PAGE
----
Winters in the part of Pakistan, where I live are particularly severe. It is, therefore, no surprise that the advent of the cold season is heralded by hectic activity in my house, which includes getting woolies out of trunks, airing quilts and prepping up the heating system. While I am okay with the woolies and the quilts, it is the heating system or more specifically, fireplaces that evoke mixed memories.

There was an uproar as my wife and offspring first set eyes on these fireplaces. No amount of explanations and arguments, including one about gas loadshedding that was likely to render any system except the traditional one ineffective, could placate the situation till such time that I called up the concerned service providers and asked them to install hot water radiators in the building.

I must admit that I have always preferred frosty weather to the sweaty one. A part of this preference is due to my traditional and rather romantic bent of mind, while the rest is driven by the fact that woolies are great for hiding my overweight exterior. The nostalgia stems from childhood memories of our home in Lahore, which sported expansive fireplaces that became the focal point of our winter evenings.

We moved into our present abode towards the tail end of summer and as winter set in, it soon became apparent to detractors of my fireplaces that I was right all along. One day I was approached by the leader of the group, who suggested that since hard-earned money had been spent on the structures, it would be wise to try them out to see if they were ‘drawing’ properly. I immediately dug out my ‘I told you so’ look and in a manner that said a thousand words, agreed to the suggestion.

The first three fireplaces worked perfectly, drawing a loud cheer from the very people who had been their harshest critics, but the fourth chimney belonging to our sitting room, decided that “no chimney was worth a penny if it didn’t blow smoke back into the room.” For quite some time after this incident, visitors to the said room often commented rather apprehensively that they could smell smoke.

I had always had a desire to roast chestnuts over a fire, but while the fire was readily available - chestnuts were not. Not prepared to give up, I finally managed to get some through a friend, who was returning from Europe. We selected an evening which was freezing cold, overcast and very gusty. It was with great ceremony that the family got together around the bedroom fireplace to carry out what for all purposes appeared to be child’s play. Everything worked out just fine, except for the fact that the laws of physics decided to take matters into their own hands. We suddenly realised that something was wrong, when the flue stopped drawing. Within seconds ashes began to scatter around the room to be followed by a scraping sound as a large chunk of carbon detached itself from the chimney walls and fell into the hearth scattering chestnuts, us and the cat, like ninepins. It took us more than an hour to clean up the mess - a situation aggravated by the sight of multiple pairs of eyes casting accusing looks towards me. I could only respond by mumbling that what had happened a few moments ago was much better than the ‘rats’ incident.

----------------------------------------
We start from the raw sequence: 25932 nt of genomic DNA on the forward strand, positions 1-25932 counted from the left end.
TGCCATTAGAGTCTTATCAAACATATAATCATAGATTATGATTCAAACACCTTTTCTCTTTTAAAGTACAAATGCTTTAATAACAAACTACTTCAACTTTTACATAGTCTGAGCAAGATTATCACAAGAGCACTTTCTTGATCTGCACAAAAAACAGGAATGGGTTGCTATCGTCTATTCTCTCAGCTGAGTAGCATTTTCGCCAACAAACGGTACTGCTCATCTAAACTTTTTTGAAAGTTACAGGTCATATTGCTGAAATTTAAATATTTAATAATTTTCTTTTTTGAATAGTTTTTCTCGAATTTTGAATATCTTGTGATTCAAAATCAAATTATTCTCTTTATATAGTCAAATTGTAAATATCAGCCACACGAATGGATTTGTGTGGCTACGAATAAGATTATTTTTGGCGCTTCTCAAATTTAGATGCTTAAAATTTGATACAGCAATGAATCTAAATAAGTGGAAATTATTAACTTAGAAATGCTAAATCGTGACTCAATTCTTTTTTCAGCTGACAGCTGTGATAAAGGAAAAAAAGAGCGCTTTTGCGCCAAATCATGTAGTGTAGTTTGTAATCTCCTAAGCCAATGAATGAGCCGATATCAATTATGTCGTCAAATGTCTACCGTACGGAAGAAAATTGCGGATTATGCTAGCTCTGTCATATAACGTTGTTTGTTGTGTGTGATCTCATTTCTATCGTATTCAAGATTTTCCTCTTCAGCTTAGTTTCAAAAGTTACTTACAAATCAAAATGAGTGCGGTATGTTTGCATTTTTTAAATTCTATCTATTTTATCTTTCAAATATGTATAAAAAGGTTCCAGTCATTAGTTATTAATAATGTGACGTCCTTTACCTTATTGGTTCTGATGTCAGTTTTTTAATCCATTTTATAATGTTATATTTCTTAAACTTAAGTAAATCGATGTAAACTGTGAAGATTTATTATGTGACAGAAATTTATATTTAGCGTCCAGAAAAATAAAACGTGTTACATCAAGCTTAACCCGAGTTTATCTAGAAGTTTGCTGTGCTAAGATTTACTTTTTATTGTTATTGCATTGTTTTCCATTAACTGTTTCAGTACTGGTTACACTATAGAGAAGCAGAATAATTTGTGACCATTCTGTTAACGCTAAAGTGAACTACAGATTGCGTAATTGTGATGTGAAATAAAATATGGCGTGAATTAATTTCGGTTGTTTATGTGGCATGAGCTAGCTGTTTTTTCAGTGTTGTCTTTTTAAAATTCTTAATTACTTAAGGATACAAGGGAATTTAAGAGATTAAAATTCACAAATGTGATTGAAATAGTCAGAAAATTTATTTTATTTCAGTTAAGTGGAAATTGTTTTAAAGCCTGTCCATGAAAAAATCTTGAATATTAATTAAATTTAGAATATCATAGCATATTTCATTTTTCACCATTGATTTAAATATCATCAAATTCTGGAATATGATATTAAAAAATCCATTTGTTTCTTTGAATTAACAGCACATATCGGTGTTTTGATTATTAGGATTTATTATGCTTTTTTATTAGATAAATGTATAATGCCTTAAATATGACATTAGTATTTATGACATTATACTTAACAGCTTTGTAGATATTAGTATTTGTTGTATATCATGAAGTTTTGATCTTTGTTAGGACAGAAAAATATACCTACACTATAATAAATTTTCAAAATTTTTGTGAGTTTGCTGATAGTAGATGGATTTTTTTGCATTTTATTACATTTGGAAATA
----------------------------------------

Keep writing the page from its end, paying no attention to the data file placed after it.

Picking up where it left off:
I must for the sake of literary flow, narrate the ‘rat’ episode. It was in the early eighties that during the course of my professional pursuits, I moved into an old colonial bungalow surrounded by fruit trees and lawns. I was thrilled to see that the rooms of this beautiful structure sported fireplaces, but chagrined to note that their flues had been sealed off with bricks and mortar. I immediately arranged to have these chimneys opened, in spite of a low voiced protest from the ‘chowkidar’ about reconsidering my decision or I would regret it. I strutted around the house surveying my work and then went to bed. I had barely gone to sleep when something big scampered over me and I found myself staring into a hideous whiskered snout and a pair of beady eyes. I flung away the bed clothes, jumped out of bed and switched on the lights, to discover that the house had been invaded by an army of huge rats that populated the chimneys and had been set loose by my passion for working fireplaces. Needless to say, but I immediately reversed my decision and then spent a whole week ridding my residence of the vermin.

Guests, who come to stay with me in winters, often envy the log fires that create a wonderful ambience in my home. If only they could see a photograph (taken by none other than my own flesh and blood) hidden away in an obscure drawer of my study, showing someone, with an uncanny resemblance to yours truly, but smeared liberally with chimney soot and holding up what was once a chestnut.

The writer belongs to a very old and established family of the Walled City. His forte is the study of History.